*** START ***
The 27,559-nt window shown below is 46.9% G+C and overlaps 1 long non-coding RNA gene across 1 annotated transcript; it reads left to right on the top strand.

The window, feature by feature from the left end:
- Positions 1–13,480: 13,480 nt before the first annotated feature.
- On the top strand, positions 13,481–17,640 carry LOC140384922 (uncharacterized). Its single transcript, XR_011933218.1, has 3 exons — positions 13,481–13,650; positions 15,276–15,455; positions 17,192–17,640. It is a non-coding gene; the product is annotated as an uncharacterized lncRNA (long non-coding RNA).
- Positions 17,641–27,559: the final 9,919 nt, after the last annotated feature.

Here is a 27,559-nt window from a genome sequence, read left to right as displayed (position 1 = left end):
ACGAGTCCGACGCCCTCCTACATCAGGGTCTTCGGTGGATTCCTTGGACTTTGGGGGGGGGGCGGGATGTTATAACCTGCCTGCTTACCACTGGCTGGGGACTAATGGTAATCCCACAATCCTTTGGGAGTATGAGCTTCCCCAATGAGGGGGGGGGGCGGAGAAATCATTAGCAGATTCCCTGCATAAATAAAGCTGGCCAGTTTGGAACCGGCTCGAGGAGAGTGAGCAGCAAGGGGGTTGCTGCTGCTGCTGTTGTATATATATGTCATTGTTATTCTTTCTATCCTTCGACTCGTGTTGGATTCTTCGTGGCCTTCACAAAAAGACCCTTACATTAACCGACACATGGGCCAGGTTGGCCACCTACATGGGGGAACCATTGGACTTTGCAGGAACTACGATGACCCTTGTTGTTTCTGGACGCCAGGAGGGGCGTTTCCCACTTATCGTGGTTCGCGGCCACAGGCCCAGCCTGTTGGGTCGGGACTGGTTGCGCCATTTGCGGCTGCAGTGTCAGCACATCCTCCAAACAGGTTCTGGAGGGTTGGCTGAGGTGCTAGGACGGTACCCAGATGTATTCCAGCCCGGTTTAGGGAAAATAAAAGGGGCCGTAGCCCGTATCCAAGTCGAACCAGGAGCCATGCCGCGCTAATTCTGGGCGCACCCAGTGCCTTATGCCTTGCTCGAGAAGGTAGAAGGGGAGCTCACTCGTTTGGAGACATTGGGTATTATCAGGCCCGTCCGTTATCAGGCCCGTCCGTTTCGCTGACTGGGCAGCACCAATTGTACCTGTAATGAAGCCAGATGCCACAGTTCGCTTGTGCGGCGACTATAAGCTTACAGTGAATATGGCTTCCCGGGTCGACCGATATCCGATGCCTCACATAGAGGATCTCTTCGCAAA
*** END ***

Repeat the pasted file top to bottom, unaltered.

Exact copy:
The 27,559-nt window shown below is 46.9% G+C and overlaps 1 long non-coding RNA gene across 1 annotated transcript; it reads left to right on the top strand.

The window, feature by feature from the left end:
- Positions 1–13,480: 13,480 nt before the first annotated feature.
- On the top strand, positions 13,481–17,640 carry LOC140384922 (uncharacterized). Its single transcript, XR_011933218.1, has 3 exons — positions 13,481–13,650; positions 15,276–15,455; positions 17,192–17,640. It is a non-coding gene; the product is annotated as an uncharacterized lncRNA (long non-coding RNA).
- Positions 17,641–27,559: the final 9,919 nt, after the last annotated feature.

Here is a 27,559-nt window from a genome sequence, read left to right as displayed (position 1 = left end):
ACGAGTCCGACGCCCTCCTACATCAGGGTCTTCGGTGGATTCCTTGGACTTTGGGGGGGGGGCGGGATGTTATAACCTGCCTGCTTACCACTGGCTGGGGACTAATGGTAATCCCACAATCCTTTGGGAGTATGAGCTTCCCCAATGAGGGGGGGGGGCGGAGAAATCATTAGCAGATTCCCTGCATAAATAAAGCTGGCCAGTTTGGAACCGGCTCGAGGAGAGTGAGCAGCAAGGGGGTTGCTGCTGCTGCTGTTGTATATATATGTCATTGTTATTCTTTCTATCCTTCGACTCGTGTTGGATTCTTCGTGGCCTTCACAAAAAGACCCTTACATTAACCGACACATGGGCCAGGTTGGCCACCTACATGGGGGAACCATTGGACTTTGCAGGAACTACGATGACCCTTGTTGTTTCTGGACGCCAGGAGGGGCGTTTCCCACTTATCGTGGTTCGCGGCCACAGGCCCAGCCTGTTGGGTCGGGACTGGTTGCGCCATTTGCGGCTGCAGTGTCAGCACATCCTCCAAACAGGTTCTGGAGGGTTGGCTGAGGTGCTAGGACGGTACCCAGATGTATTCCAGCCCGGTTTAGGGAAAATAAAAGGGGCCGTAGCCCGTATCCAAGTCGAACCAGGAGCCATGCCGCGCTAATTCTGGGCGCACCCAGTGCCTTATGCCTTGCTCGAGAAGGTAGAAGGGGAGCTCACTCGTTTGGAGACATTGGGTATTATCAGGCCCGTCCGTTATCAGGCCCGTCCGTTTCGCTGACTGGGCAGCACCAATTGTACCTGTAATGAAGCCAGATGCCACAGTTCGCTTGTGCGGCGACTATAAGCTTACAGTGAATATGGCTTCCCGGGTCGACCGATATCCGATGCCTCACATAGAGGATCTCTTCGCAAA